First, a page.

• Out-of-county consultant prepares EIR with many errors, i.e., doesn't understand area hydrology and the inadequate groundwater supply.
  • Traffic study underestimates number of trips and erroneously describes potential road improvements, i.e., no peer review of findings. An independent study reaches conclusion that traffic will be in gridlock.
  • Omissions on wildlife – where are the buzzards and deer?
EIR Inadequacy
path to urban blight questions on



Storm water runoff

Noise and neon


Path to Urban Blight – questions on:

Toro groundwater in overdraft (2007 hydrological study), water table has been dropping about 2 feet per year since 1999

  • Cal Am, Alco and Ambler water purveyors already incapable of meeting current rural demand, and charging surrounding residents higher rates to install infrastructure for this proposed urban service

Left-turn lanes to gridlock, with no widening of Highway 68 or Corral de Tierra Road

Whatever happened to the promise of a parallel parkway through former Fort Ord?

No money, no plans, no through traffic

Just a Corral of cars and trucks

Just like the gridlock on Highway 101 at the Red Barn

storm water runoff

Still questions on retention and detention of paved surface runoff

  • Recharge system unproven
  • Runoff of oil and water from paved areas undetermined
  • Leach fields adjacent to groundwater supply?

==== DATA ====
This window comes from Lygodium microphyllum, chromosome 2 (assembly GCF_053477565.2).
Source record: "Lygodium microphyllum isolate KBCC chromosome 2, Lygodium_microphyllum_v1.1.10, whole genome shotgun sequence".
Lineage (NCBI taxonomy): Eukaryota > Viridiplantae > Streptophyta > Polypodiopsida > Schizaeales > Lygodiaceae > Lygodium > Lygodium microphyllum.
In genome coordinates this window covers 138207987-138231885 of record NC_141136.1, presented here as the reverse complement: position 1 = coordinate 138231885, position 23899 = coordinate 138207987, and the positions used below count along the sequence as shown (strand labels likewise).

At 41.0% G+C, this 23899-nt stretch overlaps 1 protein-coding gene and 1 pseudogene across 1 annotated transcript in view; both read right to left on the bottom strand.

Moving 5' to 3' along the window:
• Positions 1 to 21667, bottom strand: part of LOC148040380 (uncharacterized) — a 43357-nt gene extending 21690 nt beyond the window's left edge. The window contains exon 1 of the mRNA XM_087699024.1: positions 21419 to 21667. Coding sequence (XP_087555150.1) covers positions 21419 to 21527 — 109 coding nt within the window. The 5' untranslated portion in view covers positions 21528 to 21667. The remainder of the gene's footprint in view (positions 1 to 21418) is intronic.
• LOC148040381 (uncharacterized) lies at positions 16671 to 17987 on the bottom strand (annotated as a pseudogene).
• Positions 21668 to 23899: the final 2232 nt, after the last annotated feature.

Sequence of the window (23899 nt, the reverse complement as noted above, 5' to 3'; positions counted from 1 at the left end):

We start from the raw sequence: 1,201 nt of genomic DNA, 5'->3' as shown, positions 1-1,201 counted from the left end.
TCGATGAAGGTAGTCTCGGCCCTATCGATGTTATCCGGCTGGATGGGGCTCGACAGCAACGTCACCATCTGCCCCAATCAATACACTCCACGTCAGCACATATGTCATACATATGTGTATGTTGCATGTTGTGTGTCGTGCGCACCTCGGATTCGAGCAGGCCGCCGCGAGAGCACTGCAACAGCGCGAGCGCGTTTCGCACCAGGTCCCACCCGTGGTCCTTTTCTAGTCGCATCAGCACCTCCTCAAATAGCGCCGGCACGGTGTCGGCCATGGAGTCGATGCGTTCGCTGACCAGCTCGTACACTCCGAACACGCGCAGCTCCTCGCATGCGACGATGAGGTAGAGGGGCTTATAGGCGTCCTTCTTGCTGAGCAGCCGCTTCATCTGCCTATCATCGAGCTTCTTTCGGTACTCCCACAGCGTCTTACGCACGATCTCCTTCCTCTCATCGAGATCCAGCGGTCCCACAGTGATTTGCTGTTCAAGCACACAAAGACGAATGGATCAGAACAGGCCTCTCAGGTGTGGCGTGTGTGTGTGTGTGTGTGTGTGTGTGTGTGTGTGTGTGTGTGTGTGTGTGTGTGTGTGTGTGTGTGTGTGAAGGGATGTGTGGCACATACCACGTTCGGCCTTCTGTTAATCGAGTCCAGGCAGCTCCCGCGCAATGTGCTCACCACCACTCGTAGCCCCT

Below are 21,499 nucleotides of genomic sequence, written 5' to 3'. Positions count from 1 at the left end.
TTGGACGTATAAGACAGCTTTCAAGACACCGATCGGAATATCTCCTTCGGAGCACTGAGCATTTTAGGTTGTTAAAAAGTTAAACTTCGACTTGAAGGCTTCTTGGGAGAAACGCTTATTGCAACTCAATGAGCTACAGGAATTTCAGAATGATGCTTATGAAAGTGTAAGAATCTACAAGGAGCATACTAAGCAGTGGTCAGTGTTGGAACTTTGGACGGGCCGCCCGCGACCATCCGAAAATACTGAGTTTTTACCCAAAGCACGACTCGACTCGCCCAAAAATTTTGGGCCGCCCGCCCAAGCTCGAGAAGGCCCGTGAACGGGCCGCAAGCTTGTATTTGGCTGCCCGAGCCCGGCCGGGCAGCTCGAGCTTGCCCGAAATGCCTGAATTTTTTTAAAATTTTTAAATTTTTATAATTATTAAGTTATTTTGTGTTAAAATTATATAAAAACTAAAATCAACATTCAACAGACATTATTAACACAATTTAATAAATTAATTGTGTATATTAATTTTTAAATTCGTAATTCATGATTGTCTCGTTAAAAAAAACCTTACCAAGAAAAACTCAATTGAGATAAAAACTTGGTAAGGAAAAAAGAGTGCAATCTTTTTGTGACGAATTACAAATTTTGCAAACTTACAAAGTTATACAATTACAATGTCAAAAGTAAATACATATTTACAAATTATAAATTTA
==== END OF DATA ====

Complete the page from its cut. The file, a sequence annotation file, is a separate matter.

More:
-- Developer says “I don’t know”

  • Where will this polluted water go? Who knows? It is inadequately addressed in the EIR
Storm water Runoff
noise and neon

Delivery trucks will pull into

loading docks throughout

the night

  • The rev from refrigeration units

will bounce off our walls like

the Laguna Seca engines we hear all year long – it will be much closer as the trucks become our neighbors

  • A 52-foot tower – 17 feet higher than zoning allows – will light up the sky
  • Light standards will dot the parking lots
  • Neon signs will hang in front of stores
Noise and Neon
wildlife impacts

Riparian habitat and historic oaks and sycamores will be slashed and burned

Migration paths will be paved over

However, garbage bins will provide nourishment for critters

Will the buzzards hovering above join the gridlock?

Wildlife impacts
which do you prefer
Which do you prefer?

The sycamores would be cut

and replaced by an urban tower.

what we need to do

Write letters opposing the Corral de Tierra Neighborhood Retail Village to:

Luis Osorio, Senior Planner, Monterey County Planning Department, 168 W. Alisal St., Salinas CA 9390, or

Questions? Call Osorio at 755-5177, or John Ford, planning services manager, at 796-6049.

Attend hearings. Planning Commission is scheduled to hear the issue on November 10, 2010.

Contact your county Supervisors, including Lou Calcagno (755-5022), Fernando Armenta (755-5011), Simon Salinas (755-5033), Jane Parker (755-5044), Dave Potter (755-5055).

Visit our website:

Sign the petition and share it with your friends

What We Need to Do

Neighbors have tried to propose reasonable alternatives, including purchase of the property for park and open space use

Spot zoning should not be approved until all all environmental mitigations are fully proven

The B-8 overlay should remain in place, and its constraints recognized

Consider a much smaller “convenience” shop

next steps

Go to the Planning Commission hearing, tentatively scheduled for November 10, 2010.

Study the EIR –

Write letters to Supervisors and newspapers

Join the Highway 68 Coalition,

sign and share petitions

Together, we can preserve our rural

community and environment

Next Steps